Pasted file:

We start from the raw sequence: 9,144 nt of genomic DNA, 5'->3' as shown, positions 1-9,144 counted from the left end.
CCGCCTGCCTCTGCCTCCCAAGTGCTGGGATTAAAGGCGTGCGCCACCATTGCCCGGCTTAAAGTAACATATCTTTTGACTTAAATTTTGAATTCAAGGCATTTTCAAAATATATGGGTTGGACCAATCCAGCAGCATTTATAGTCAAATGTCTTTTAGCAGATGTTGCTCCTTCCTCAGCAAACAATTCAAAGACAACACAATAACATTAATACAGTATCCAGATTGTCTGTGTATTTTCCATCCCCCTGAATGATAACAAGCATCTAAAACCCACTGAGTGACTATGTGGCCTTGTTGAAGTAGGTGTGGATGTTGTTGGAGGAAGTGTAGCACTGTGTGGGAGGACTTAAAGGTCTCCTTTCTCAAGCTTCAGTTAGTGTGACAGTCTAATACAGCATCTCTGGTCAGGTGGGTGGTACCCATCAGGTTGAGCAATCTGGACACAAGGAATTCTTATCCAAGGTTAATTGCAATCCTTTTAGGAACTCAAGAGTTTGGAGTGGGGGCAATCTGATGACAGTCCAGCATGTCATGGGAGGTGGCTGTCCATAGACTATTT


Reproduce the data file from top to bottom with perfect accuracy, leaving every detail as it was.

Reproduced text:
We start from the raw sequence: 9,144 nt of genomic DNA, 5'->3' as shown, positions 1-9,144 counted from the left end.
CCGCCTGCCTCTGCCTCCCAAGTGCTGGGATTAAAGGCGTGCGCCACCATTGCCCGGCTTAAAGTAACATATCTTTTGACTTAAATTTTGAATTCAAGGCATTTTCAAAATATATGGGTTGGACCAATCCAGCAGCATTTATAGTCAAATGTCTTTTAGCAGATGTTGCTCCTTCCTCAGCAAACAATTCAAAGACAACACAATAACATTAATACAGTATCCAGATTGTCTGTGTATTTTCCATCCCCCTGAATGATAACAAGCATCTAAAACCCACTGAGTGACTATGTGGCCTTGTTGAAGTAGGTGTGGATGTTGTTGGAGGAAGTGTAGCACTGTGTGGGAGGACTTAAAGGTCTCCTTTCTCAAGCTTCAGTTAGTGTGACAGTCTAATACAGCATCTCTGGTCAGGTGGGTGGTACCCATCAGGTTGAGCAATCTGGACACAAGGAATTCTTATCCAAGGTTAATTGCAATCCTTTTAGGAACTCAAGAGTTTGGAGTGGGGGCAATCTGATGACAGTCCAGCATGTCATGGGAGGTGGCTGTCCATAGACTATTT